Light‐mediated translational control also favors shorter cDNAs (Figure 7), similarly to the inverse correlation of ribosome density and ORF length observed in Arabidopsis under hypoxia stress (Branco‐Price et al, 2005). The closed‐loop model for mRNA translation may explain this phenomenon in part (Kahvejian et al, 2001). In this model, the interaction between proteins bound to the 5′‐cap structure and 3′‐poly(A) tail of a transcript could enhance the translation efficiency (for reviews, see Kawaguchi and Bailey‐Serres, 2002 and Lackner and Bahler, 2008). This intramolecular interaction favors shorter transcripts. Alternatively, long transcripts have a higher likelihood of forming secondary structures that may inhibit translation initiation or even elongation.
Sequence features of translationally regulated mRNAs
Two cis‐elements are overrepresented in the 5′ UTRs of transcripts regulated at the translational level (Figure 8A). A previous report of 12 749 Arabidopsis genes showed the cis‐element AAACCCTA present in 242 promoters (−50 to −1 regions) and 316 5′ UTRs (+1 to +50 region), whereas the cis‐element TAGGGTTT was found in 203 5′ UTRs (Molina and Grotewold, 2005). Deletion of AAACCCTA or the complementary TAGGGTTT elements in the promoter regions of eEF1A or the gene encoding 60S ribosomal protein L15 abolished their transcript accumulation (Tremousaygue et al, 1999; Tatematsu et al, 2005). Therefore, these elements were required for the promoter activities of these two genes.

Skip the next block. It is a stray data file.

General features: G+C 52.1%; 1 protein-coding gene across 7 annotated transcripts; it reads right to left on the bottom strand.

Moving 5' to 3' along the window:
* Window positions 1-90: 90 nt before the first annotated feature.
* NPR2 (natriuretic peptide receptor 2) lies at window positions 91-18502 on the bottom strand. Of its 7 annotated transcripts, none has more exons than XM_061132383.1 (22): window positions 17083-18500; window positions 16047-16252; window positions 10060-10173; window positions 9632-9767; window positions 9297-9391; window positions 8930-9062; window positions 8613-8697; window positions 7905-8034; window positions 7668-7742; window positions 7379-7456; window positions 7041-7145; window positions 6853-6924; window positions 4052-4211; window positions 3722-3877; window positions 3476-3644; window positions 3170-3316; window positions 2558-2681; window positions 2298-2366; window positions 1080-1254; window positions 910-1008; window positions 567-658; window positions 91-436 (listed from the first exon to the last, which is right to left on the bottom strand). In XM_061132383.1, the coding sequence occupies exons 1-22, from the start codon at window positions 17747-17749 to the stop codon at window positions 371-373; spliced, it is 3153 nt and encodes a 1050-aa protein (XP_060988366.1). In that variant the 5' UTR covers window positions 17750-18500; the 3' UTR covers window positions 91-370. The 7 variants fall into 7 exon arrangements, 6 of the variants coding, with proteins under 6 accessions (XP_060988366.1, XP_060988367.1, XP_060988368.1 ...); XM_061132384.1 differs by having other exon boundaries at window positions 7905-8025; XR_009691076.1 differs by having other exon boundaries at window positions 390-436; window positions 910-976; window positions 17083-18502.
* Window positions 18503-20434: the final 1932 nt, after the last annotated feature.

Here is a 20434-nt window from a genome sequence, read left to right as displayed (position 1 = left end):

Our study indicated that TAGGGTTT, when residing in the 5′ UTR of a transcript, could enhance the translatability of this transcript in vitro (Figure 8C). AAACCCTA and TAGGGTTT elements were found to be overrepresented within the 5′ UTR region of many genes encoding the components of protein synthesis (Tremousaygue et al, 1999; Tatematsu et al, 2005). These elements may contribute to the prompt translation of the ribosome apparatus to meet the demand of translation.
These findings suggest that the cis‐element TAGGGTTT, depending on its location relative to a gene, could promote transcription as well as translation. How this element could function in distinct levels of gene expression regulation requires the identification and characterization of its trans protein factors.
Also, the sequence complementarities of these two elements suggested that they might function by forming a hairpin‐like structure on an mRNA to control the translational process. However, on examining the occurrence of these elements on the 5′ UTRs of transcripts in the Protein group, we found only four genes containing both AAAACCCT and TAGGGTTT elements (data not shown). Therefore, the base‐pairing structure formed by these two cis‐elements could not explain the translational regulation of most transcripts identified. Also, these two elements may function independently to regulate the translation process.
Common and parallel mechanisms modulate translational control in Arabidopsis